When do kids start losing teeth? That’s one of the most frequently asked questions at Innovative Pediatric Dentistry. It’s understandable because losing baby teeth is a big milestone! In addition to visits from the Tooth Fairy, it also means the permanent teeth will be making their debut and these teeth are meant to last a lifetime. In this post, we’ll be covering:
- When kids start losing teeth
- The overall timeline of losing baby teeth and getting permanent teeth
- Tips for dealing with loose teeth in kids and caring for their grown-up pearly whites
What Age do Kids Start Losing Teeth?
It varies by child but most kids start losing baby teeth between the ages of six and seven. However, this is just a general range and kids can lose their first tooth as early as four or five. The younger the child was when they got their first tooth, the younger they usually are when they begin losing teeth. If kids lose baby teeth before the age of four, or they still haven’t lost them by age seven or eight, it’s a good idea to check in with your pediatric dentist. Your child’s smile could just be developing at its own pace, but we’ll ensure everything is on track.
A primary tooth doesn’t usually loosen and fall out until the permanent tooth below pushes up in order to take its place. As the permanent tooth begins to come in, the roots of the baby tooth dissolve so that it will fall out painlessly. It’s possible for children to lose teeth due to injury or decay before the permanent tooth is ready to erupt. In these cases, we’ll often use a dental space maintainer to hold the space for the grown-up tooth to come in properly and prevent future crowding.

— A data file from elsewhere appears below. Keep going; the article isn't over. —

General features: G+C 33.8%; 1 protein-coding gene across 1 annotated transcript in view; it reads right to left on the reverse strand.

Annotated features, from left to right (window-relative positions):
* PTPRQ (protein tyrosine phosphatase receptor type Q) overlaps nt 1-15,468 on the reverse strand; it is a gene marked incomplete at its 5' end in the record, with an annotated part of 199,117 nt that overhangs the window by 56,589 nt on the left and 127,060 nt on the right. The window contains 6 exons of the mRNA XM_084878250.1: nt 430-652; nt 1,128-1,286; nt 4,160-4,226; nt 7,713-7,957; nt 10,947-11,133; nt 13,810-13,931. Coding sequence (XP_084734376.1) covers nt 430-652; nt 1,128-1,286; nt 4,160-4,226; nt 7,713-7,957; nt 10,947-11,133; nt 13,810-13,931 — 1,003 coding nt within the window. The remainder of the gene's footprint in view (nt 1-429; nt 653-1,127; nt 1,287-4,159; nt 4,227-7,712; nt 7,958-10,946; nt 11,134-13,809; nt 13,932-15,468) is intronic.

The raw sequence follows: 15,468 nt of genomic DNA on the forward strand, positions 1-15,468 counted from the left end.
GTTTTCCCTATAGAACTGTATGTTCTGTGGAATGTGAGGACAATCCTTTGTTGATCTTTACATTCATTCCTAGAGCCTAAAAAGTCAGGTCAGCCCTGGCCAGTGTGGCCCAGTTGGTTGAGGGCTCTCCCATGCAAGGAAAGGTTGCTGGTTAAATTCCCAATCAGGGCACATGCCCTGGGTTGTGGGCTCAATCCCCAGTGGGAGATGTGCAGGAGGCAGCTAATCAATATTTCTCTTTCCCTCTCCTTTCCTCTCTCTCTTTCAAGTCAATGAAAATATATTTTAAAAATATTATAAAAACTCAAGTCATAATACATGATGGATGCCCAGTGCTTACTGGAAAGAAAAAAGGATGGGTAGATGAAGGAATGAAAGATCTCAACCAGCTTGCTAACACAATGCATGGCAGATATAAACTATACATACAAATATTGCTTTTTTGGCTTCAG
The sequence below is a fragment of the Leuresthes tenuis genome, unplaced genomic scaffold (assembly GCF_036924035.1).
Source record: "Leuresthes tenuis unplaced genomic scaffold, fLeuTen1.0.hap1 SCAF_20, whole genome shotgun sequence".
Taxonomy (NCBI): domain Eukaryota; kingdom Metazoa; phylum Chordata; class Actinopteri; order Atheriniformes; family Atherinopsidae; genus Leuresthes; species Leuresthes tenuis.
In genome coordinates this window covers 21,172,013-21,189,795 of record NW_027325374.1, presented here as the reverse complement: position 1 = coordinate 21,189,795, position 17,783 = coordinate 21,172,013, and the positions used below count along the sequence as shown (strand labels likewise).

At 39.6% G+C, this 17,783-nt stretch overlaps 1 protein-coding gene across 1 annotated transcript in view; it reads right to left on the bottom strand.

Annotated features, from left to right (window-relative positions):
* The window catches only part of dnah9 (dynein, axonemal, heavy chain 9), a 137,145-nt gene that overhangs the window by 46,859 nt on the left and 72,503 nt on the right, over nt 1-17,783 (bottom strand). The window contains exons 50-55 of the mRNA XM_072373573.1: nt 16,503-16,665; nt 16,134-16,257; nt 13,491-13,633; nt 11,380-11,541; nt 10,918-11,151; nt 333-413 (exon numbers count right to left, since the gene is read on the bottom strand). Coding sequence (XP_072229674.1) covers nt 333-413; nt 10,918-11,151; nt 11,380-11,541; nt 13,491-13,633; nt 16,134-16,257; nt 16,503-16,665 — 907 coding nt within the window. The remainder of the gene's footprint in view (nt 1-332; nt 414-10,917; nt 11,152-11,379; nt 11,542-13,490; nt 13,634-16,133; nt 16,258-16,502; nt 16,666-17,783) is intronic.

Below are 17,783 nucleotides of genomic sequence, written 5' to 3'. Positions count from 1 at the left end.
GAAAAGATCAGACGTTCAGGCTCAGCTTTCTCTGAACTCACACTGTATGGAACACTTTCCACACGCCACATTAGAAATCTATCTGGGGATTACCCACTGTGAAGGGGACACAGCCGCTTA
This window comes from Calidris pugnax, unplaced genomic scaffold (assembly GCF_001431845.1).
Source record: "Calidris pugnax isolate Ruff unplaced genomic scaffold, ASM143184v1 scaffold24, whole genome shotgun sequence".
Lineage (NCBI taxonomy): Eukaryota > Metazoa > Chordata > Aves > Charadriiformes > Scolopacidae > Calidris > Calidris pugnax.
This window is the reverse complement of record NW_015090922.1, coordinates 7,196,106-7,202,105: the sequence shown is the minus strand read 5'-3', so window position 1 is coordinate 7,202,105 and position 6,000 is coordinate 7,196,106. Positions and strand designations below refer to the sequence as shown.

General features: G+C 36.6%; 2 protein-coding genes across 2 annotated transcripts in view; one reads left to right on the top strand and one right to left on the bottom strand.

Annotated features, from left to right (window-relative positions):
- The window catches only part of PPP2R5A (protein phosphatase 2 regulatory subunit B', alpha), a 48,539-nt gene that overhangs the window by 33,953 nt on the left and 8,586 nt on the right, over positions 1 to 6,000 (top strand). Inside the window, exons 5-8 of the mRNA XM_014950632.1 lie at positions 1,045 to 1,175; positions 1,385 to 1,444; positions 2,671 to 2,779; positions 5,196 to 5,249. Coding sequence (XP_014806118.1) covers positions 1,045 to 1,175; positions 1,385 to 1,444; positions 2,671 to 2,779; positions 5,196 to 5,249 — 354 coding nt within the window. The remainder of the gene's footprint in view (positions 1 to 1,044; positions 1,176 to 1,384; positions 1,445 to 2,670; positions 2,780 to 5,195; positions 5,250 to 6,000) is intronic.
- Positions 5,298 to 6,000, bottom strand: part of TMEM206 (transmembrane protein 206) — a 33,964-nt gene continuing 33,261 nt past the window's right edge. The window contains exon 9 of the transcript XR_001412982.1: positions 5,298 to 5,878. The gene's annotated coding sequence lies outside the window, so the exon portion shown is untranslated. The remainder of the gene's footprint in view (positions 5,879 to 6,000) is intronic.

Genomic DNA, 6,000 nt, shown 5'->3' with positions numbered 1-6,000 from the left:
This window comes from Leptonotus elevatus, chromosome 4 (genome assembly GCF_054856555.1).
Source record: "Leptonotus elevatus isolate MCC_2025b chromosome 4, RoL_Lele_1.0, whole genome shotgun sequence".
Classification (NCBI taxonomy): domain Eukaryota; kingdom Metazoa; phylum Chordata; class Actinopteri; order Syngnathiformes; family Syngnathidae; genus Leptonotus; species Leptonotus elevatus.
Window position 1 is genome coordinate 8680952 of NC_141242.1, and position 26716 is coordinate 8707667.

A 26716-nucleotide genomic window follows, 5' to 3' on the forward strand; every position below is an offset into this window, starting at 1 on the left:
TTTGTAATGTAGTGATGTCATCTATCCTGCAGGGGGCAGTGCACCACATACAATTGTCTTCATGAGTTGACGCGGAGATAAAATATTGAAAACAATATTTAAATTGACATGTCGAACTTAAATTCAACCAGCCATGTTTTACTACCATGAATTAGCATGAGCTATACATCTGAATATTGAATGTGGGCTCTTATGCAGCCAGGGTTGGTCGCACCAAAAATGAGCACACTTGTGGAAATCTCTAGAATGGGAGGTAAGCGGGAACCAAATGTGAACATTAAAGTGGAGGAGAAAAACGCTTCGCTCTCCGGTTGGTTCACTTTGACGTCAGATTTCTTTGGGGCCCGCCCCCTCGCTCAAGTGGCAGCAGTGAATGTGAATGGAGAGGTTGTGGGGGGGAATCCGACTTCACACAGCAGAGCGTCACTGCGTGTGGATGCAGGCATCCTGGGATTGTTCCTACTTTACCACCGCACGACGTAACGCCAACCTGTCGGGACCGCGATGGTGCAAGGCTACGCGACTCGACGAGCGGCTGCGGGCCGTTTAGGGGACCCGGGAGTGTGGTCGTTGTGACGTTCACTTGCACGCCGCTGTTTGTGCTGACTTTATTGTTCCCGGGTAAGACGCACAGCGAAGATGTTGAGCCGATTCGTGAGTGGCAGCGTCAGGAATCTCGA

What Order do Kids Lose Teeth?
When it comes to the order kids lose teeth, the teeth tend to follow a first in, first out schedule. That’s why the front bottom teeth, or lower central incisors, are often the first baby teeth a child loses followed by the upper front teeth, or upper central incisors. The American Dental Association has an excellent baby teeth and primary teeth eruption chart that shows the detailed ages for losing baby teeth and gaining permanent ones. Now, when do kids stop losing teeth? The majority of kids will lose their last primary teeth, the primary second molars, by age 12, though it can occur as early as age 10.
As we mentioned before, the baby teeth fall out because the emerging permanent teeth beneath them are starting to come in. So, the central and lateral incisors, canines and premolars will erupt soon after their primary counterparts fall out. But, keep in mind, children have 20 primary teeth and 32 permanent teeth (if they get their wisdom teeth, or third molars). This means, the first, second and third permanent molars actually erupt into empty space where there weren’t any primary teeth before. Most kids get their first permanent molars between ages six and seven and their second permanent molars between ages 11 and 13. The third permanent molars (wisdom teeth) eupt between 17 and 21 years of age, though not everyone gets wisdom teeth.
As you can see, even though kids start losing baby teeth around age six, their smile can continue to develop all the way up until early adulthood!
Tips for Handling Loose Teeth and Caring for Permanent Teeth
- For some kids, losing baby teeth can be a little scary. Reassure little ones that it won’t hurt when their teeth fall out and that it’s part of the process of getting a beautiful, grown-up smile. Of course, reminding them about the Tooth Fairy can be helpful too!